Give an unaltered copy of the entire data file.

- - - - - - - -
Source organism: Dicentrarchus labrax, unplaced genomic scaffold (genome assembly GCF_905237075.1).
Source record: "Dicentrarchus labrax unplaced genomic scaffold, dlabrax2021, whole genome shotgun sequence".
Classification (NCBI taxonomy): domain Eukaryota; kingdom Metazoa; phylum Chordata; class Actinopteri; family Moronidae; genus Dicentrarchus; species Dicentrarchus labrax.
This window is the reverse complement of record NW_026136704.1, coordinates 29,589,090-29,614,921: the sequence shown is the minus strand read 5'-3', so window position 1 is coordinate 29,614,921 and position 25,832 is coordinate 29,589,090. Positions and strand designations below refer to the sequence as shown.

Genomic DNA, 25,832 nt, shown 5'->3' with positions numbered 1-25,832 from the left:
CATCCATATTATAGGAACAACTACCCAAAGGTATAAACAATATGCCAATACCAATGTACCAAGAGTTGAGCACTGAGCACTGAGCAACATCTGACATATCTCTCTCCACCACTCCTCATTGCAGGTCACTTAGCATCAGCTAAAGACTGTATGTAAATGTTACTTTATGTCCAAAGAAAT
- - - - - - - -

Source organism: Dicentrarchus labrax, unplaced genomic scaffold (genome assembly GCF_905237075.1).
Source record: "Dicentrarchus labrax unplaced genomic scaffold, dlabrax2021, whole genome shotgun sequence".
Classification (NCBI taxonomy): domain Eukaryota; kingdom Metazoa; phylum Chordata; class Actinopteri; family Moronidae; genus Dicentrarchus; species Dicentrarchus labrax.
This window is the reverse complement of record NW_026136704.1, coordinates 29,589,090-29,614,921: the sequence shown is the minus strand read 5'-3', so window position 1 is coordinate 29,614,921 and position 25,832 is coordinate 29,589,090. Positions and strand designations below refer to the sequence as shown.

Genomic DNA, 25,832 nt, shown 5'->3' with positions numbered 1-25,832 from the left:
CATCCATATTATAGGAACAACTACCCAAAGGTATAAACAATATGCCAATACCAATGTACCAAGAGTTGAGCACTGAGCACTGAGCAACATCTGACATATCTCTCTCCACCACTCCTCATTGCAGGTCACTTAGCATCAGCTAAAGACTGTATGTAAATGTTACTTTATGTCCAAAGAAAT